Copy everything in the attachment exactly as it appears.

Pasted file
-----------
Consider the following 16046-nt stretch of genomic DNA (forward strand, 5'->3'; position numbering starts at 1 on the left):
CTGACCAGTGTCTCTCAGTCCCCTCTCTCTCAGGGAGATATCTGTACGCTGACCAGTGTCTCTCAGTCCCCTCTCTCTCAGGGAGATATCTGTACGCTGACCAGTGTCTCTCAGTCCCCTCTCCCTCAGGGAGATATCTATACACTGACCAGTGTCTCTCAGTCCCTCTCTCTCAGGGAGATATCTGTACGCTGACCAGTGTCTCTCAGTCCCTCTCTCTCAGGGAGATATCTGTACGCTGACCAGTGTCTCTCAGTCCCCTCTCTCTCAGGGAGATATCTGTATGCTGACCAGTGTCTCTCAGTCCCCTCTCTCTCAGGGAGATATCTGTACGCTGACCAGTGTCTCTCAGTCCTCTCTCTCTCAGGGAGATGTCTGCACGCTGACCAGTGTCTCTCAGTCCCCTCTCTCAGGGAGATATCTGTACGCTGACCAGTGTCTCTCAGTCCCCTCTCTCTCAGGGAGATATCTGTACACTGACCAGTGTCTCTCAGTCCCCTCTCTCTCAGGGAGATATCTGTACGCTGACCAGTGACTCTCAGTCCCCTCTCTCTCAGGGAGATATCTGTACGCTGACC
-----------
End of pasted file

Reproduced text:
Consider the following 16046-nt stretch of genomic DNA (forward strand, 5'->3'; position numbering starts at 1 on the left):
CTGACCAGTGTCTCTCAGTCCCCTCTCTCTCAGGGAGATATCTGTACGCTGACCAGTGTCTCTCAGTCCCCTCTCTCTCAGGGAGATATCTGTACGCTGACCAGTGTCTCTCAGTCCCCTCTCCCTCAGGGAGATATCTATACACTGACCAGTGTCTCTCAGTCCCTCTCTCTCAGGGAGATATCTGTACGCTGACCAGTGTCTCTCAGTCCCTCTCTCTCAGGGAGATATCTGTACGCTGACCAGTGTCTCTCAGTCCCCTCTCTCTCAGGGAGATATCTGTATGCTGACCAGTGTCTCTCAGTCCCCTCTCTCTCAGGGAGATATCTGTACGCTGACCAGTGTCTCTCAGTCCTCTCTCTCTCAGGGAGATGTCTGCACGCTGACCAGTGTCTCTCAGTCCCCTCTCTCAGGGAGATATCTGTACGCTGACCAGTGTCTCTCAGTCCCCTCTCTCTCAGGGAGATATCTGTACACTGACCAGTGTCTCTCAGTCCCCTCTCTCTCAGGGAGATATCTGTACGCTGACCAGTGACTCTCAGTCCCCTCTCTCTCAGGGAGATATCTGTACGCTGACC